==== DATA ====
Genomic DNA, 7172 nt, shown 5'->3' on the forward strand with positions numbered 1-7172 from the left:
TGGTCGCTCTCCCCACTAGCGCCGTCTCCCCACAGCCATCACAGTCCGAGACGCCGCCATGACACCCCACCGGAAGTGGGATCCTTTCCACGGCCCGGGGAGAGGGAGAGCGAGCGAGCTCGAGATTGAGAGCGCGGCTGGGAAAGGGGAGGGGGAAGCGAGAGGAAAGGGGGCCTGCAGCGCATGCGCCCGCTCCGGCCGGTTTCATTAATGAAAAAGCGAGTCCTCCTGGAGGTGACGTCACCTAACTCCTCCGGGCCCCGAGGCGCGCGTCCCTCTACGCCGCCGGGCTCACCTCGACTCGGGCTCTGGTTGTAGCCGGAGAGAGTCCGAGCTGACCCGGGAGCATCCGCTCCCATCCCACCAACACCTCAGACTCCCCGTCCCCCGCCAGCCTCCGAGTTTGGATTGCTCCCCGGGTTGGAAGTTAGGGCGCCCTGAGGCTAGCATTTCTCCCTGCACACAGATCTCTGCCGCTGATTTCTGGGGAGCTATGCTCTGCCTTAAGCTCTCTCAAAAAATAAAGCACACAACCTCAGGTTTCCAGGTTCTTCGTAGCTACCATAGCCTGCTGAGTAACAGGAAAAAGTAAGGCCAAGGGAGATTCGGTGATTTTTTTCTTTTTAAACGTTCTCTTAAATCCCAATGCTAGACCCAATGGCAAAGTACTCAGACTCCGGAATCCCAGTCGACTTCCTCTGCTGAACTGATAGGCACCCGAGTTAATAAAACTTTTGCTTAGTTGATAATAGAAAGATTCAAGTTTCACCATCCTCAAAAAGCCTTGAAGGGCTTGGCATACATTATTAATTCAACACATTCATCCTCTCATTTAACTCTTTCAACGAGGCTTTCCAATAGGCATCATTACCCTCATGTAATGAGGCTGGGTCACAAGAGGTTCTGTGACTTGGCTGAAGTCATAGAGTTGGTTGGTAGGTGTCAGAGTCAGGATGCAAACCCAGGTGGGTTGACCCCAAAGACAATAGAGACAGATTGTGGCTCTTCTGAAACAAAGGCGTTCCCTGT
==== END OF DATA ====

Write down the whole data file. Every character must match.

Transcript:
Genomic DNA, 7172 nt, shown 5'->3' on the forward strand with positions numbered 1-7172 from the left:
TGGTCGCTCTCCCCACTAGCGCCGTCTCCCCACAGCCATCACAGTCCGAGACGCCGCCATGACACCCCACCGGAAGTGGGATCCTTTCCACGGCCCGGGGAGAGGGAGAGCGAGCGAGCTCGAGATTGAGAGCGCGGCTGGGAAAGGGGAGGGGGAAGCGAGAGGAAAGGGGGCCTGCAGCGCATGCGCCCGCTCCGGCCGGTTTCATTAATGAAAAAGCGAGTCCTCCTGGAGGTGACGTCACCTAACTCCTCCGGGCCCCGAGGCGCGCGTCCCTCTACGCCGCCGGGCTCACCTCGACTCGGGCTCTGGTTGTAGCCGGAGAGAGTCCGAGCTGACCCGGGAGCATCCGCTCCCATCCCACCAACACCTCAGACTCCCCGTCCCCCGCCAGCCTCCGAGTTTGGATTGCTCCCCGGGTTGGAAGTTAGGGCGCCCTGAGGCTAGCATTTCTCCCTGCACACAGATCTCTGCCGCTGATTTCTGGGGAGCTATGCTCTGCCTTAAGCTCTCTCAAAAAATAAAGCACACAACCTCAGGTTTCCAGGTTCTTCGTAGCTACCATAGCCTGCTGAGTAACAGGAAAAAGTAAGGCCAAGGGAGATTCGGTGATTTTTTTCTTTTTAAACGTTCTCTTAAATCCCAATGCTAGACCCAATGGCAAAGTACTCAGACTCCGGAATCCCAGTCGACTTCCTCTGCTGAACTGATAGGCACCCGAGTTAATAAAACTTTTGCTTAGTTGATAATAGAAAGATTCAAGTTTCACCATCCTCAAAAAGCCTTGAAGGGCTTGGCATACATTATTAATTCAACACATTCATCCTCTCATTTAACTCTTTCAACGAGGCTTTCCAATAGGCATCATTACCCTCATGTAATGAGGCTGGGTCACAAGAGGTTCTGTGACTTGGCTGAAGTCATAGAGTTGGTTGGTAGGTGTCAGAGTCAGGATGCAAACCCAGGTGGGTTGACCCCAAAGACAATAGAGACAGATTGTGGCTCTTCTGAAACAAAGGCGTTCCCTGT